The Dohne organisations you should know about
DOHNE MERINO, INTERNATIONAL REACH | Sep 27, 2019
The Dohne Merino breed is growing – thanks to the versatility and profitability of the animal.
While the breed was born in South Africa, today countries across the world are highlighting their support for it. As a result, many societies and organisations are coming into existence internationally. So as a Dohne Merino breeder, here are the organisations you really should know about.
Dohne Merino Breed Society of South Africa
The Dohne Merino Breed Society of South Africa was created on 16 May 1966. According to Cameron McMaster, in his book, ‘Birth of a Breed: The Dohne Merino Story’, during the 1950s and 60s, the breed continued to develop as a result of the work undertaken by private breeders.
As such, it became clear that breeders should form their own organisation to control and supervise the breeding of Dohnes on a more formal basis. By the end of the first year of the new society’s existence, 36 small studs had registered as foundation members, with a total of 2,500 stud ewes.
Over the years, the Breed Society has reached many milestones, including the export of embryos to Australia and Uruguay. This has led to the launch of breed societies in these countries. Back home, the organisation continues its work in promoting Dohne Merinos to South Africans, and the world, and to improve the breed. Today there are 101 registered breeders with the organisation.
Australian Dohne Breeders’ Association (ADBA)
In 2000, the inaugural meeting of the Australian Dohne Breeders’ Association Ltd was held in Western Australia. This is where the constitution was drawn up, and the first councillors selected.
According to McMaster, the ADBA has provided a strong, united voice for the breedover the years. This is thanks to the “large contribution from many passionate hard-working breeders to develop and maintain service not only in the early years, but in the years that have followed”. The ADBA has also effectively promoted the breed and provided services to both ram breeding members and commercial producers.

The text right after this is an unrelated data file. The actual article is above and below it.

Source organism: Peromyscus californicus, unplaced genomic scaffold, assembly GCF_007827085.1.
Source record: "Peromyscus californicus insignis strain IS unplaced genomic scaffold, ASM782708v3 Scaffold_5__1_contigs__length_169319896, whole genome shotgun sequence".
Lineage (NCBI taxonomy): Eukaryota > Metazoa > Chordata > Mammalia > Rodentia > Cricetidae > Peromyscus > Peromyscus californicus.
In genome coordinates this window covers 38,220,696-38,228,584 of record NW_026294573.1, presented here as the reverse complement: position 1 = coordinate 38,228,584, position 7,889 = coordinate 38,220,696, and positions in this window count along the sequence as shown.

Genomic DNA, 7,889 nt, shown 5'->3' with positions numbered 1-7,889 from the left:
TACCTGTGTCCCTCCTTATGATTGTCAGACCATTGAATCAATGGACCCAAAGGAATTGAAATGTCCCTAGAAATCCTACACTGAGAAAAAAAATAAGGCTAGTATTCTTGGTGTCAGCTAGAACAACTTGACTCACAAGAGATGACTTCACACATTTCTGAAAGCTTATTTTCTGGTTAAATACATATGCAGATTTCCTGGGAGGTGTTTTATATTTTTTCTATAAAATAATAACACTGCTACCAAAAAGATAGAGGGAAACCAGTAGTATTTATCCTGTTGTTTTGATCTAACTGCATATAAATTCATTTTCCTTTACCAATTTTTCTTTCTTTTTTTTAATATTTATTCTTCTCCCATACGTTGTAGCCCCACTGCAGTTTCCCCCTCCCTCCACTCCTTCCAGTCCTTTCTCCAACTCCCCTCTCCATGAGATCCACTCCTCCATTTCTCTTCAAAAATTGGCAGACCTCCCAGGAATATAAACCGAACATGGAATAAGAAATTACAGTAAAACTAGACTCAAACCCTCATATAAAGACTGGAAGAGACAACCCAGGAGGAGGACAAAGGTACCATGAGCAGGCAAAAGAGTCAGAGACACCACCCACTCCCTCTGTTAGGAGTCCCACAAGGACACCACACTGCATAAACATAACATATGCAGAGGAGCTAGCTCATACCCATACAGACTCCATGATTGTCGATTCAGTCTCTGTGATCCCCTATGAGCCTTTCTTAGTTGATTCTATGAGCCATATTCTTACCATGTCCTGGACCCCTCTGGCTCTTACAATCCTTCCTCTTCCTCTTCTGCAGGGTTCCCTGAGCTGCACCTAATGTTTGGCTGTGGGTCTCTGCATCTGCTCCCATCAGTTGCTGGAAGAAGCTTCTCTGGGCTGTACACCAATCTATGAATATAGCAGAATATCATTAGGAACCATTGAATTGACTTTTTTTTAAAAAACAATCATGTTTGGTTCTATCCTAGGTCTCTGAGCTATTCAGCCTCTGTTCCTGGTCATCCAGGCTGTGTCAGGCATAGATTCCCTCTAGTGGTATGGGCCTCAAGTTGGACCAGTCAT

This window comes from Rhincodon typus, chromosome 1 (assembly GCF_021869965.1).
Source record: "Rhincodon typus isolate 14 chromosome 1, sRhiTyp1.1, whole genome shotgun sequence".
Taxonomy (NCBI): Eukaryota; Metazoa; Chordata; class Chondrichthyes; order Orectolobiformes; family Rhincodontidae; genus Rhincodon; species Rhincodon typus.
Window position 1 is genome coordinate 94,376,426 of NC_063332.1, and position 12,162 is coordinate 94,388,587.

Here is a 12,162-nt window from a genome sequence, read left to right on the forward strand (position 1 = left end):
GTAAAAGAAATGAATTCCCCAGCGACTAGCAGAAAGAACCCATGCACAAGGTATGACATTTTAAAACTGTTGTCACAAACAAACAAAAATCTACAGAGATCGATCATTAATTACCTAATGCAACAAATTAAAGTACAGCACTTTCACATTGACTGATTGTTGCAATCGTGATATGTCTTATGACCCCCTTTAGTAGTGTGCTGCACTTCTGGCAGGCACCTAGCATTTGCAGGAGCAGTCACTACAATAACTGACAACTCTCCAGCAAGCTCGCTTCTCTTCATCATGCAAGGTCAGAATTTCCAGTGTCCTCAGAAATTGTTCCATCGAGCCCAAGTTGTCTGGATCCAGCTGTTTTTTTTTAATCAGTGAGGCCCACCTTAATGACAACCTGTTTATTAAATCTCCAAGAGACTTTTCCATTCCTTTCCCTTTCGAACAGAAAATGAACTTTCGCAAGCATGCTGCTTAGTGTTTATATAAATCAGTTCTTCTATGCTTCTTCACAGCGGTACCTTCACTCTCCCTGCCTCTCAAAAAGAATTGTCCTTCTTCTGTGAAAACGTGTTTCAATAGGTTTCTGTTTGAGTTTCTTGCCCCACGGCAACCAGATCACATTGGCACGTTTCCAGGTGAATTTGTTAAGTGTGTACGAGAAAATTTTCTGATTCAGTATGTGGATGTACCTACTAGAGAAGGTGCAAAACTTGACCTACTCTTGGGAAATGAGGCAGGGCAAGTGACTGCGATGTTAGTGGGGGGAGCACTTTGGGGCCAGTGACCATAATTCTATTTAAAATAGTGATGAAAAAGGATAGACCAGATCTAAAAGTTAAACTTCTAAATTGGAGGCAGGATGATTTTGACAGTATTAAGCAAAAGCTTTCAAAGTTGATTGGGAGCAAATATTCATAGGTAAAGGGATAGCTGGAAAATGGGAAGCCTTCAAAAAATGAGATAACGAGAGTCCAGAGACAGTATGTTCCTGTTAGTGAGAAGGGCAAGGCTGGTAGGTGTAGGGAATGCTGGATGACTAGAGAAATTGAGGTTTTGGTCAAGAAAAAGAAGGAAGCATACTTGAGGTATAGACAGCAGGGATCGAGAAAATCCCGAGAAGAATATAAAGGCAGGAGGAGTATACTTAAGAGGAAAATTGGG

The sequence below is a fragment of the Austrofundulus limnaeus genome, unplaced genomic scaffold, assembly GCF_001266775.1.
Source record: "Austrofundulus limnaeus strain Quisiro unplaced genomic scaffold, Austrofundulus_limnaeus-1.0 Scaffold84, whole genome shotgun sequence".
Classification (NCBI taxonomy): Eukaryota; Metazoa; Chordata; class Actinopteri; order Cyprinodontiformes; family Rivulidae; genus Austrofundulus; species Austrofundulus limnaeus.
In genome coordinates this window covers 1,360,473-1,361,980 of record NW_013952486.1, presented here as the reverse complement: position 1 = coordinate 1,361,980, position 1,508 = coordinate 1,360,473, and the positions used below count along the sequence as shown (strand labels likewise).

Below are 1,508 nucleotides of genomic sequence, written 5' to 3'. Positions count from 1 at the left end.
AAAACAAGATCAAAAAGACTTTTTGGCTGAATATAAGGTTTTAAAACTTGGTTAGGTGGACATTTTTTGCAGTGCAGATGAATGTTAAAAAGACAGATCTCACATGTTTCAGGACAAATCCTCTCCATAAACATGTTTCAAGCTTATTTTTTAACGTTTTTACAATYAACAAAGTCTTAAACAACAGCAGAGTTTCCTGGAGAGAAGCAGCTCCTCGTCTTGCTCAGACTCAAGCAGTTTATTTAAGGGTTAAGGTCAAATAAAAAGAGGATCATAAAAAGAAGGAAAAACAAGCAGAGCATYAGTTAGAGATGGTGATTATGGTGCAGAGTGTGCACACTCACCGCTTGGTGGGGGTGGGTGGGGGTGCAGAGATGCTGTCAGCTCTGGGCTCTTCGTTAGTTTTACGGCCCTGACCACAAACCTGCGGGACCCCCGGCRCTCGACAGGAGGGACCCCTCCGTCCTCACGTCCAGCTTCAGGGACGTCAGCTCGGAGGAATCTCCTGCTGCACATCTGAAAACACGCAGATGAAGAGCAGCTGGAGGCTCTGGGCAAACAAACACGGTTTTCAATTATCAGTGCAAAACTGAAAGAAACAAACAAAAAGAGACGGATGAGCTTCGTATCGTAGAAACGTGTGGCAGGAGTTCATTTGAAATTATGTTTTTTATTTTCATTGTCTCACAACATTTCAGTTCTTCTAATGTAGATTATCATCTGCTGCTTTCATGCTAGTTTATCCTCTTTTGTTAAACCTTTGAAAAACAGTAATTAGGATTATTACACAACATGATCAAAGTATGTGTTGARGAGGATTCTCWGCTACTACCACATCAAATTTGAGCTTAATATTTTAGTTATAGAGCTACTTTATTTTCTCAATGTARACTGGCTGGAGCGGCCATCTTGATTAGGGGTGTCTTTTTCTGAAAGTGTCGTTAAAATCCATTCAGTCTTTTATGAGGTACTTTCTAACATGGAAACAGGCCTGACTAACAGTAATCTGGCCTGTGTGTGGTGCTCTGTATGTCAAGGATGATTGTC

Today, thanks to the support of the ADBA, Australia is a major supplier of Dohne breeding material to many other countries.
Asociación Gremial Criadores Dohne de Chile
(Dohne Breeders’ Association of Chile)
Dohne genetics were first introduced to this South American country in 2002 from Australia. Sheep breeding is an important rural industry here – and the Dohne Merino has provided breeders here with wool that is less course than the dominant Corriedale breed (finer wool is in greater demand globally).
Already these breeding programmes have significantly supported the income of many farmers in Chile, says McMaster.
Today the industry is overseen by the Dohne Breeders’ Association of Chile. This organisation is extremely active on digital platforms – and works to encourage and promote the improvement of the Dohne breed in the country. Their aim is to maximise returns for commercial producers through an optimal balance of meat and wool production, which operates as a sustainable and profitable system.
Uruguayan Dohne Breed Society
The Uruguayan Dohne Breed Society launched in 2013 – almost a decade after the first Dohne embryos were imported from leading studs in Australia. The aim of the society is to coordinate and promote the breed in Uruguay. And according to McMaster, these breeders are highly sophisticated and competent, using the most modern techniques to evaluate and promote their sheep.
Asociación Argentina Criadores De Merino
(Association of Argentina Merino breeders)
In Argentina, Dohnes were introduced in 2005. It soon became clear that Dohnes can deliver superior reproductive, growth rates and fibre diameter to local breeds, McMaster writes. The industry has grown since then, and today Dohne Merino breeders are represented by the Merino industry body. This organisation was founded in 1948, and aims to grow the breed and support Merino and Dohne producers in the country.
Falkland Wool Growers
Australia sent the first Dohne embryos to the Falkland Islands in 2003. Since then, the results were so positive, that breeders embarked on ambitious programmes to multiply pure-bred Dohnes with further embryo imports and flushing of their own pure-bred ewes.
The industry is the Falkland Islands has shown recent renewed interest in embryo imports from South Africa.
Breeders on the islands form part of the Falkland Wool Growers, who act as agents for Dohne Merino breeders (and other sheep farmers) here.
At Suidplaas, we work with international bodies like these mentioned above, and with our global peers in the industry.
For example, we’ve partnered with Australian Dohne breeder, Mt Alma since 2000 – where our daughter stud started. And we’re partnering with Dohne breeders in South America, to help build productive, profitable Dohne studs.
(Much of this information was sourced from Cameron McMaster’s book, Birth of a Breed: the Dohne Merino Story.)